Rendell, Richardson, and Rubin – Pay to Play Politics?

Member Group : Freindly Fire

Illinois Governor Rod Blagojevich is facing felony charges that he allegedly attempted to sell President-elect Barack Obama’s senate seat in a pay-to-play scheme. New Mexico Governor Bill Richardson, a former presidential contender, withdrew from consideration as Secretary of Commerce in Obama’s cabinet amid a federal investigation that a political donor received a lucrative state contract worth $1.48 million.

In Pennsylvania, political corruption scandals continue to dominate the headlines. Philadelphia City Treasurer Corey Kemp was convicted in 2005 of honest services fraud, extortion, and mail fraud. The trial of former State Senator Vince Fumo, in which the powerful politician is facing a 139 count indictment, remains in full swing (Fumo for Senate donated $210,000 to Gov. Rendell’s war chest). In Harrisburg, Attorney General Tom Corbett’s "Bonus Gate" investigation will expand in 2009, a case in which taxpayer-funded bonuses were allegedly doled out to state employees for performing political campaign work. Twelve people have already been indicted, and two are cooperating with prosecutors.

But it is Pennsylvania Gov. Ed Rendell, D, who has come under increasing scrutiny as more information emerges about the frequency and high-dollar amount of secretive no-bid contracts awarded to longtime friends, fundraisers, and political donors, most notably his former law form, Ballard Spahr.

Revelations that Gov. Richardson’s donor has ties to Pennsylvania politics, including campaign donations made to the Governor, have raised eyebrows across the state, to the point where Mr. Rendell’s spokesman felt the need to address the issue.

David Rubin, founder of the financial advisory firm Chambers, Dunhill and Rubin, which later became CDR Financial, has contributed $40,000 to the Governor’s coffers. Mr. Rubin also donated $10,000 to the Democratic Governor’s Association (DGA). The DGA has given Mr. Rendell nearly $1.5 million; its Treasurer is Ken Jarin, longtime Rendell confidant, and partner at Ballard. Mr. Jarin contributed $90,000 to the Governor.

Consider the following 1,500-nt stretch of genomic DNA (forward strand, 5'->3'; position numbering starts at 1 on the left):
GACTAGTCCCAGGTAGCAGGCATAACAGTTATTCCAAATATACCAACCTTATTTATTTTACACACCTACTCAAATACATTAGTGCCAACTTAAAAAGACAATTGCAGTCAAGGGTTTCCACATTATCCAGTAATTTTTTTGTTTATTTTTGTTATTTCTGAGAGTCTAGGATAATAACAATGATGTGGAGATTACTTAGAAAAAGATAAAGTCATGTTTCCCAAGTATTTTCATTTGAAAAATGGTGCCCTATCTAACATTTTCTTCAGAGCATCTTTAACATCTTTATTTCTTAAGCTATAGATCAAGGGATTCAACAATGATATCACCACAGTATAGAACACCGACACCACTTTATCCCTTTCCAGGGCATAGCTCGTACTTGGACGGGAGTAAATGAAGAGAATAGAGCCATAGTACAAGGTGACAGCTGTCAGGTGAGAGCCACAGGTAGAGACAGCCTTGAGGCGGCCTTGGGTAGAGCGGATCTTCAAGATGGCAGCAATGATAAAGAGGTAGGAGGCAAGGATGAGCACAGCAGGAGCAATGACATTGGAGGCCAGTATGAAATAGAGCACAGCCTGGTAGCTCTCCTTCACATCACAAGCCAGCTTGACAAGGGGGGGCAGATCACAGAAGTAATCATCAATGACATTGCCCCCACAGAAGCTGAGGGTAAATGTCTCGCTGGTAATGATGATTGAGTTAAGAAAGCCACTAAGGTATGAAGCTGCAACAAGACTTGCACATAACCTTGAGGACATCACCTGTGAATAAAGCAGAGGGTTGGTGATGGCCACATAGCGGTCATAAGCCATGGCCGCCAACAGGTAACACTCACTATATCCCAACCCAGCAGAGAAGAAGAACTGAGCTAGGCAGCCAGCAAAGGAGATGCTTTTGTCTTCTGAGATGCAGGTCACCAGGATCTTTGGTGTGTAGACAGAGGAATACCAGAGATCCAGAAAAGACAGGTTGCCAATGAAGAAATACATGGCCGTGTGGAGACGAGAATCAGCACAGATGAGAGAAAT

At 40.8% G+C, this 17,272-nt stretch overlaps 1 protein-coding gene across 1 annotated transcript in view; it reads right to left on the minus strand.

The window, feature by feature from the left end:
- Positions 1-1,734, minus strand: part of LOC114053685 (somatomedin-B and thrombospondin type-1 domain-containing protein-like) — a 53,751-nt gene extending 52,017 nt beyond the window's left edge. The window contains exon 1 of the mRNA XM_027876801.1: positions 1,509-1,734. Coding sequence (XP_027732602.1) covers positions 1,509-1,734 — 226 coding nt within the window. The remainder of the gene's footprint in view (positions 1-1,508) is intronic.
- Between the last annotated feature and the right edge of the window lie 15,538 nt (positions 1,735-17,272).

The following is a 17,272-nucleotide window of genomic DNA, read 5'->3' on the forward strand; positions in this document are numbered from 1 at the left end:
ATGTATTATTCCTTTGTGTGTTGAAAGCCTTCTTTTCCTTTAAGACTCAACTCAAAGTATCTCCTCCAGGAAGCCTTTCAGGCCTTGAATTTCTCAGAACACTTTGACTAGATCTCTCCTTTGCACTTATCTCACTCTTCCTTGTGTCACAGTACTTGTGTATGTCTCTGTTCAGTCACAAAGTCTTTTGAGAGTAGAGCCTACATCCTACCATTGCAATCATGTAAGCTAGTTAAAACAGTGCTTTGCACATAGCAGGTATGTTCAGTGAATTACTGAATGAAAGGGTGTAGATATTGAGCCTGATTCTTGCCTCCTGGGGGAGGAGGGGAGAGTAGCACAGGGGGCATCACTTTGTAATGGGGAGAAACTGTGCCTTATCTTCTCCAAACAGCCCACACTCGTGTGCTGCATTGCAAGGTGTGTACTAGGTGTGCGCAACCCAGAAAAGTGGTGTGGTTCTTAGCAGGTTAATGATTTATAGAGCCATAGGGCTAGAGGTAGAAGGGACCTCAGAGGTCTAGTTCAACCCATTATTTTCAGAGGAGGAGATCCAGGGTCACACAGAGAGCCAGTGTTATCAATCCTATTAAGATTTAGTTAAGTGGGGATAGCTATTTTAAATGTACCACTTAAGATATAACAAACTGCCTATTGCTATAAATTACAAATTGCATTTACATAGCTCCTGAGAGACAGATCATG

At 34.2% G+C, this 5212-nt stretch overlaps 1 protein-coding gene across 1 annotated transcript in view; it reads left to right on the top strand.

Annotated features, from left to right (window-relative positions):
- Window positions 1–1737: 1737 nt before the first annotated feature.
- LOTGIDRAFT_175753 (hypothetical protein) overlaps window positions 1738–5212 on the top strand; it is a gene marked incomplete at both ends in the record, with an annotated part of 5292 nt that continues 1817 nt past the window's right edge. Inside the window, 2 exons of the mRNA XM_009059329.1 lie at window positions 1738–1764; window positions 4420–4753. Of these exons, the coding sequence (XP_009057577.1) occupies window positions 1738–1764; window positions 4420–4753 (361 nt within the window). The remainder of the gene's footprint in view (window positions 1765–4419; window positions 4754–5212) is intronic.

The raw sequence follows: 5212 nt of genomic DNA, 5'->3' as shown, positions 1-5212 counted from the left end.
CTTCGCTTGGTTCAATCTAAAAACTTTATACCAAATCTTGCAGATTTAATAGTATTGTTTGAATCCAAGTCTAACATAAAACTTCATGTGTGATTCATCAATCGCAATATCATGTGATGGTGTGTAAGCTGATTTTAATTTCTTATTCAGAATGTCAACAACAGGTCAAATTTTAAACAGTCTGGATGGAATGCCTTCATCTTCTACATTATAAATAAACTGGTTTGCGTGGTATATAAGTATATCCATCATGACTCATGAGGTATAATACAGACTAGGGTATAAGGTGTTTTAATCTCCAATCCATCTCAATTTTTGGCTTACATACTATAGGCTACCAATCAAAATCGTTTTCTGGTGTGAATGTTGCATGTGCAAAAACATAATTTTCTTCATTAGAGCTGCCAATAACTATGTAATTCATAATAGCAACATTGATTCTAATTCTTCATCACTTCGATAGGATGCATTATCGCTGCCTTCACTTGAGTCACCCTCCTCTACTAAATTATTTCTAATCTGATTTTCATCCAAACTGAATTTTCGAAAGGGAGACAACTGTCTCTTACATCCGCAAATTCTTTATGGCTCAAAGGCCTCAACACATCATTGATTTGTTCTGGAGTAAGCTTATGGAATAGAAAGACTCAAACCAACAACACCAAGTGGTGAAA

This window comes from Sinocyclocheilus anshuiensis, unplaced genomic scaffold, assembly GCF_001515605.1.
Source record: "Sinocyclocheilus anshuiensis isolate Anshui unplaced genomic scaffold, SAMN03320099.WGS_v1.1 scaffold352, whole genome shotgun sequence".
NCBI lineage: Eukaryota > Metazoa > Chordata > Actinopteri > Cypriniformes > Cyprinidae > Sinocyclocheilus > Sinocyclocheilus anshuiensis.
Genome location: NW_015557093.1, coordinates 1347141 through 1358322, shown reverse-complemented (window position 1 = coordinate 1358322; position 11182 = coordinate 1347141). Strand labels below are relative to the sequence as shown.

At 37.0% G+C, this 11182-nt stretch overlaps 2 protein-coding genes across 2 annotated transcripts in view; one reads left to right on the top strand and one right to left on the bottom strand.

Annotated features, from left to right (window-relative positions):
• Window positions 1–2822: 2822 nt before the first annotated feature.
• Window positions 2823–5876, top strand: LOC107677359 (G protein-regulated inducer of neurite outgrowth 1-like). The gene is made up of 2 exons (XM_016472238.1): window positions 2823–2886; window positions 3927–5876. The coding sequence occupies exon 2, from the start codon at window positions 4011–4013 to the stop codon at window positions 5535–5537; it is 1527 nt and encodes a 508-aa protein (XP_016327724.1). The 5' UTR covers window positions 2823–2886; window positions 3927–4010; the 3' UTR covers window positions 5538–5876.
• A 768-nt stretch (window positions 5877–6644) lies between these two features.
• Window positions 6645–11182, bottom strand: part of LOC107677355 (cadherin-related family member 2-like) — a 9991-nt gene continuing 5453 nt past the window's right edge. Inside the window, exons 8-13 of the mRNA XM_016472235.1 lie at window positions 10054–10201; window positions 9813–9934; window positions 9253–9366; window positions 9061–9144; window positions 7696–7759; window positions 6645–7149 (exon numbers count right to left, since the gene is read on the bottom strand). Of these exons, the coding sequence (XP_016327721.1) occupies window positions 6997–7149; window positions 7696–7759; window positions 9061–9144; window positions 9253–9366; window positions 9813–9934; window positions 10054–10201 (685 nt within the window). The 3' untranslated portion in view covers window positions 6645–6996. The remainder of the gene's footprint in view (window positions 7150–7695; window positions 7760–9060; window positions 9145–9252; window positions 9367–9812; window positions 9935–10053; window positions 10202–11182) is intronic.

Mr. Rubin’s company was awarded a no-bid contract by the Pennsylvania Housing Finance Agency (PHFA) in 2003. Since that time, according to press reports, the company has received nearly $600,000 from the state. The Executive Director of PHFA stated that CDR was one of only two firms with the expertise to handle the bond swap work required by the agency, and said no there was no influence from the governor relating the selection of CDR.

CDR Financial has also been involved in Philadelphia city business dealings. It was paid $50,000 for work on the 2005 bond issue from the Water Department, $35,000 from the Airport Authority’s 2005 bond issue, and $195,000 related to the 2007 PAID Stadium deal.

According to published reports, CDR Financial Products was paid $225,000 as a swap advisor on Philadelphia Gas Works bonds.

CDR also was involved in the city corruption investigation of City Treasurer Kemp, although it was not accused of illegal activity. According to the news website, "In April 2001, CDR hired Ron White, a bond lawyer and chief fundraiser for Philadelphia Mayor John Street, as a consultant, paying him a $5,000 retainer to help the company win business with the city. Rubin donated $15,000 to Street between December 2000 and June 2003, according to Pennsylvania state filings."
The Bloomberg report also stated that "CDR gave White three tickets to the 2003 Super Bowl in San Diego and provided a limo ride to the game. White brought along Philadelphia treasurer Corey Kemp, according to a federal criminal indictment brought against White and Kemp in 2004. On Feb. 11, 16 days after the game, Kemp told White that the city Finance Director agreed to ‘move fast forward’ on a $150,000 swap advisory contract for CDR, according to transcripts of FBI wiretaps."

CDR’s lobbyist in the state capital is Alan Kessler, a close Rendell ally and fundraiser who has donated $10,000 to the Governor. Kessler is a partner at the Wolf Block law firm, which has contributed $25,000 to Mr. Rendell. Wolf Bock associates have contributed another $35,000.

According to Mr. Kessler’s Wolf Block biography, he served as Co-Chair of Governor Rendell’s Transition Team, and is currently a member of the Board of Directors of the Philadelphia Industrial Development Corporation and the Central Philadelphia Development Corporation. Most recently, Mr. Kessler was appointed by Governor Rendell as Finance Chair of the Pennsylvania Democratic Party.

Chris Freind can be reached at [email protected]